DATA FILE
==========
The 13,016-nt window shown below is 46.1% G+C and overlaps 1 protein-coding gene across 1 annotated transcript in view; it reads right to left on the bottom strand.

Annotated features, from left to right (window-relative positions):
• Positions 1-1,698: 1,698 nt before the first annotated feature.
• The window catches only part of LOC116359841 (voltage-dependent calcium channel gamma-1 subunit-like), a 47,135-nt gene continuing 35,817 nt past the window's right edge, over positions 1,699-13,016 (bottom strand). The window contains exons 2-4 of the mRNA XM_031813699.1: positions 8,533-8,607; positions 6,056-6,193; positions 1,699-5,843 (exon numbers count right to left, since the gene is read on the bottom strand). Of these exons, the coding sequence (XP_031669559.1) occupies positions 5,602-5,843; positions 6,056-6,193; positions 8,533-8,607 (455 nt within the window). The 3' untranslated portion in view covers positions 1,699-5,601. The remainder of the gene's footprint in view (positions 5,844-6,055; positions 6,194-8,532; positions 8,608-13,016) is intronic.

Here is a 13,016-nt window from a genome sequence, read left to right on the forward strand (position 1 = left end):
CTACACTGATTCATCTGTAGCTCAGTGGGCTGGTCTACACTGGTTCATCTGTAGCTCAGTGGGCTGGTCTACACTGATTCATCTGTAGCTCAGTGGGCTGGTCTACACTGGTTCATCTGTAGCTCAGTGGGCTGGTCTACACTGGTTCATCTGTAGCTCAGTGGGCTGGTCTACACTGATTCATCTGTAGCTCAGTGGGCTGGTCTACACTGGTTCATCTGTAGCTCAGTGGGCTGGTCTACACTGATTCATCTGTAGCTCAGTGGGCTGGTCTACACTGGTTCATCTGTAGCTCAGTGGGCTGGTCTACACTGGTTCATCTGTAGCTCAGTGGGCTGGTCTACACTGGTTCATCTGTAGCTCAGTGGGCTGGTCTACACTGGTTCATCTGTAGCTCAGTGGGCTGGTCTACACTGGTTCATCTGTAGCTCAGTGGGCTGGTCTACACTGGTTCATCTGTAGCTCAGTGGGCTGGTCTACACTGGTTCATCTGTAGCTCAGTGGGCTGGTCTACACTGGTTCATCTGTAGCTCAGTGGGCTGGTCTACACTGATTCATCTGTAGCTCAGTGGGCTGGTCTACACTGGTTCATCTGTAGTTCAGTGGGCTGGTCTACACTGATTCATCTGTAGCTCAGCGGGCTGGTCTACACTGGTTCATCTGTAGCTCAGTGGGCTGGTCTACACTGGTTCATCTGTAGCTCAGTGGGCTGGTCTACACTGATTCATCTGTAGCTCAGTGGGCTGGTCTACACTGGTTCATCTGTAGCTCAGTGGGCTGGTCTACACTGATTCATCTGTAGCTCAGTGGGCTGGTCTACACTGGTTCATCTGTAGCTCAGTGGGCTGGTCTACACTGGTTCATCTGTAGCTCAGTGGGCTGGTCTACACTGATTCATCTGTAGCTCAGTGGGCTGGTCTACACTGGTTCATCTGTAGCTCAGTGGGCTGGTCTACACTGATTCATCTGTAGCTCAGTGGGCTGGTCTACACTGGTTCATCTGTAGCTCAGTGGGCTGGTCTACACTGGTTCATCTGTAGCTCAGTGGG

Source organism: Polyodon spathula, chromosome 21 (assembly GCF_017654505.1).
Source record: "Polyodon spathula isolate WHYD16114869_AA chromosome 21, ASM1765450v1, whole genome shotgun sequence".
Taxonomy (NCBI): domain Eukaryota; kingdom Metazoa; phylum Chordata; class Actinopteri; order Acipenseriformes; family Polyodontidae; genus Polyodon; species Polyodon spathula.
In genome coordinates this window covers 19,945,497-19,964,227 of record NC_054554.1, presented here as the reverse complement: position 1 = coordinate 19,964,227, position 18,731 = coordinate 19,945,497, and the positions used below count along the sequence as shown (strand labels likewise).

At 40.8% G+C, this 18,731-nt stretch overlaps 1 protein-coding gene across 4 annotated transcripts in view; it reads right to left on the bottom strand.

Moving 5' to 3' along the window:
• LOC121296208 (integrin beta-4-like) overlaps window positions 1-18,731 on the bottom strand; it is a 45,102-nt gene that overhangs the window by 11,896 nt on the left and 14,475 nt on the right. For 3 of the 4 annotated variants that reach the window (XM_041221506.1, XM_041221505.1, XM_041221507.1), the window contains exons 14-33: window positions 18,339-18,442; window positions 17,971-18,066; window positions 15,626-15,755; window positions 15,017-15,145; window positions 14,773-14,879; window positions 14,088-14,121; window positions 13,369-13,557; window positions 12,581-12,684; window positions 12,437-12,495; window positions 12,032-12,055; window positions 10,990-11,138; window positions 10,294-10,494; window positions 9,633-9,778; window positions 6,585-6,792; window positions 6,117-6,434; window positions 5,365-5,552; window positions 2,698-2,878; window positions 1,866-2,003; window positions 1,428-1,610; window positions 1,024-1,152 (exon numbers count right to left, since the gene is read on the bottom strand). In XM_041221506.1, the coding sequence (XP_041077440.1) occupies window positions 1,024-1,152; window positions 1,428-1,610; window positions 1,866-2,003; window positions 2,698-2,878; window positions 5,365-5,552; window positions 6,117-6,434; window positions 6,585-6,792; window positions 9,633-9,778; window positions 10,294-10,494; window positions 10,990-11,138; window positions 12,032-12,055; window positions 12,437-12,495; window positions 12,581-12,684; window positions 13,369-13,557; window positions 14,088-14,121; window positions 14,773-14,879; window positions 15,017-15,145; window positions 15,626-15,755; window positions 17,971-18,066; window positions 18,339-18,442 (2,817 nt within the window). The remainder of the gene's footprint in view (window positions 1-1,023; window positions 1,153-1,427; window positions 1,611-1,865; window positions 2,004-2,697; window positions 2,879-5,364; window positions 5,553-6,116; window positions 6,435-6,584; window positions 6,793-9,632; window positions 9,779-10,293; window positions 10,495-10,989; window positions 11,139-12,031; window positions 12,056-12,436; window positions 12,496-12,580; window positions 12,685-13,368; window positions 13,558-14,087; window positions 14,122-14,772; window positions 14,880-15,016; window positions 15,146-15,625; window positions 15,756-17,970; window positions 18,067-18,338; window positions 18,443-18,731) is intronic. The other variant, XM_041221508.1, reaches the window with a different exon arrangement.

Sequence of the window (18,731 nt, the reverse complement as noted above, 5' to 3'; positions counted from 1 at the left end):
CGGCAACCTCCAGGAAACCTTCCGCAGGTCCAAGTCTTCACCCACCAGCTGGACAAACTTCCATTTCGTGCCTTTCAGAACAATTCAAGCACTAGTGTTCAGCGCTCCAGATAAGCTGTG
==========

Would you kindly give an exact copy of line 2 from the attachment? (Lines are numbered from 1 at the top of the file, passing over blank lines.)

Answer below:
Annotated features, from left to right (window-relative positions):